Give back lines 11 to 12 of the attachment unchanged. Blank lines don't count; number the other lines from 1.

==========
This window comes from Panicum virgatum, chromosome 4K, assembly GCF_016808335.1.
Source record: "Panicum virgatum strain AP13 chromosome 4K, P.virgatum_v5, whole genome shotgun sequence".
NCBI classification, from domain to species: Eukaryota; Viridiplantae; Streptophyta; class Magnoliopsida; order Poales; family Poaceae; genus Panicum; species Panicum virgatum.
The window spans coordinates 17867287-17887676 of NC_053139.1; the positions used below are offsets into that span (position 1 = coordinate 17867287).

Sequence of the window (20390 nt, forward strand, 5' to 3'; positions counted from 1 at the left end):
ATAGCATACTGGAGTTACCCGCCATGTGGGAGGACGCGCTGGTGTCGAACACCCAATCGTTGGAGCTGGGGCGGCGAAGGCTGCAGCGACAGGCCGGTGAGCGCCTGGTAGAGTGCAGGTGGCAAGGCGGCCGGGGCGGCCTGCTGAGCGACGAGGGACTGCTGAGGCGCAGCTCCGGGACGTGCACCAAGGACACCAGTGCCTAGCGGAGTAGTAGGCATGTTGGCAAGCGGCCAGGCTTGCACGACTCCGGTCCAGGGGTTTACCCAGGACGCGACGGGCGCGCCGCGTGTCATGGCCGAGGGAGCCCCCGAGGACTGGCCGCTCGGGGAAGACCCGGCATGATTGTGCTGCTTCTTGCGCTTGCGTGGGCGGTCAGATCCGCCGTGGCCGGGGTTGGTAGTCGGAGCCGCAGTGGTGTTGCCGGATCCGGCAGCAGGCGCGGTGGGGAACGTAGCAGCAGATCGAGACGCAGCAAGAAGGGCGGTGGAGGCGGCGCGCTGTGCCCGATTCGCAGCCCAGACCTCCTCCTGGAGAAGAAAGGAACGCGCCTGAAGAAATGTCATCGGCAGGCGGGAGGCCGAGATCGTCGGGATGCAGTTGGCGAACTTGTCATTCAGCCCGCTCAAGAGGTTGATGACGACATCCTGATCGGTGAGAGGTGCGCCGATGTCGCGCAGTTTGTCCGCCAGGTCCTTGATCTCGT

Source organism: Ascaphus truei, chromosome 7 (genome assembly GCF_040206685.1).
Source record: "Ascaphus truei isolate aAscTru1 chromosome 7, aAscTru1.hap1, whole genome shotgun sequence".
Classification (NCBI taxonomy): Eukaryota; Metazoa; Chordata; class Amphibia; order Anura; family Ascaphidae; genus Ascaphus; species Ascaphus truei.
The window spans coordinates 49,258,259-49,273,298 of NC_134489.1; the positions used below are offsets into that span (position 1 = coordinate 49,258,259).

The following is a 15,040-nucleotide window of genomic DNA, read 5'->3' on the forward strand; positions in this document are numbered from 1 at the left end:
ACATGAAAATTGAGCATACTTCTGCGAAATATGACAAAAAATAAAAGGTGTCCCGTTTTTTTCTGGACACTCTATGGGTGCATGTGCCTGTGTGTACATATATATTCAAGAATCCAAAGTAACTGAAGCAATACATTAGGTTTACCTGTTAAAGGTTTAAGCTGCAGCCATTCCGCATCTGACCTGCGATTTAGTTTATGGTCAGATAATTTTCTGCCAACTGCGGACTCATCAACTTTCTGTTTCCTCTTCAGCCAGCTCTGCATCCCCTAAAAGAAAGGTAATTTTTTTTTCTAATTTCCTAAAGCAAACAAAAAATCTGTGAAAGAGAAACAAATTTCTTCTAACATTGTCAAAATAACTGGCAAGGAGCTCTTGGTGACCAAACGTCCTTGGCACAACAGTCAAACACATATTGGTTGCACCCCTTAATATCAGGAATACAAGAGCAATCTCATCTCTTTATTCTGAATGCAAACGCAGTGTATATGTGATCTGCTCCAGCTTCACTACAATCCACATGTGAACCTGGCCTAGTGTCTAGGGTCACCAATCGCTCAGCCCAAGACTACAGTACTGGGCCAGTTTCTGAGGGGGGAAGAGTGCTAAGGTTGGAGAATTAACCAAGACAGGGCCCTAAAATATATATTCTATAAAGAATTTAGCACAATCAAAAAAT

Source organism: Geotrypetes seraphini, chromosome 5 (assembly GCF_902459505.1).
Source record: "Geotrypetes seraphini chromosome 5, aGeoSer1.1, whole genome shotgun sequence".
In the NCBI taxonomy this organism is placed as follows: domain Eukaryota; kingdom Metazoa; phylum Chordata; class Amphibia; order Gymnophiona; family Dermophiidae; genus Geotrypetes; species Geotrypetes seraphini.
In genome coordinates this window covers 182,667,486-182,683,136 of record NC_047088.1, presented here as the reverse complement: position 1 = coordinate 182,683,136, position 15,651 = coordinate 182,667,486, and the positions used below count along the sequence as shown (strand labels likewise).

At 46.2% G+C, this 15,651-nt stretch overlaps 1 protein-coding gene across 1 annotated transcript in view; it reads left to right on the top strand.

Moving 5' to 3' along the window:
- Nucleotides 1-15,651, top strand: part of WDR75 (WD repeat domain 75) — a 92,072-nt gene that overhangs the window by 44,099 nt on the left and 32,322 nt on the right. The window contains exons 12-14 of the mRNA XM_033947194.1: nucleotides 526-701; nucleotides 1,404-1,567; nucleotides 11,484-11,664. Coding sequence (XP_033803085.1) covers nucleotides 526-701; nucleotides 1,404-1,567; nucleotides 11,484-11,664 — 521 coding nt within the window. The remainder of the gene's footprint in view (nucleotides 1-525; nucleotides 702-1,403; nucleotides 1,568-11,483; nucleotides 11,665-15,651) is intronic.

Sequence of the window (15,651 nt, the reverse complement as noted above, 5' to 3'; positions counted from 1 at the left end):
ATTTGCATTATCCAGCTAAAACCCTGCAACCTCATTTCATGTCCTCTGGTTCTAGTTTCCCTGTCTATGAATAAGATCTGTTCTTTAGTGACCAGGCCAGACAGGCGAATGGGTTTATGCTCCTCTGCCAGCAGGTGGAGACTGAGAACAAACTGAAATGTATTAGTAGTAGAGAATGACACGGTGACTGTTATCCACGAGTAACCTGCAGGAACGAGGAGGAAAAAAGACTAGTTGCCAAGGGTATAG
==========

The following is a 15,040-nucleotide window of genomic DNA, read 5'->3' on the forward strand; positions in this document are numbered from 1 at the left end:
ACATGAAAATTGAGCATACTTCTGCGAAATATGACAAAAAATAAAAGGTGTCCCGTTTTTTTCTGGACACTCTATGGGTGCATGTGCCTGTGTGTACATATATATTCAAGAATCCAAAGTAACTGAAGCAATACATTAGGTTTACCTGTTAAAGGTTTAAGCTGCAGCCATTCCGCATCTGACCTGCGATTTAGTTTATGGTCAGATAATTTTCTGCCAACTGCGGACTCATCAACTTTCTGTTTCCTCTTCAGCCAGCTCTGCATCCCCTAAAAGAAAGGTAATTTTTTTTTCTAATTTCCTAAAGCAAACAAAAAATCTGTGAAAGAGAAACAAATTTCTTCTAACATTGTCAAAATAACTGGCAAGGAGCTCTTGGTGACCAAACGTCCTTGGCACAACAGTCAAACACATATTGGTTGCACCCCTTAATATCAGGAATACAAGAGCAATCTCATCTCTTTATTCTGAATGCAAACGCAGTGTATATGTGATCTGCTCCAGCTTCACTACAATCCACATGTGAACCTGGCCTAGTGTCTAGGGTCACCAATCGCTCAGCCCAAGACTACAGTACTGGGCCAGTTTCTGAGGGGGGAAGAGTGCTAAGGTTGGAGAATTAACCAAGACAGGGCCCTAAAATATATATTCTATAAAGAATTTAGCACAATCAAAAAAT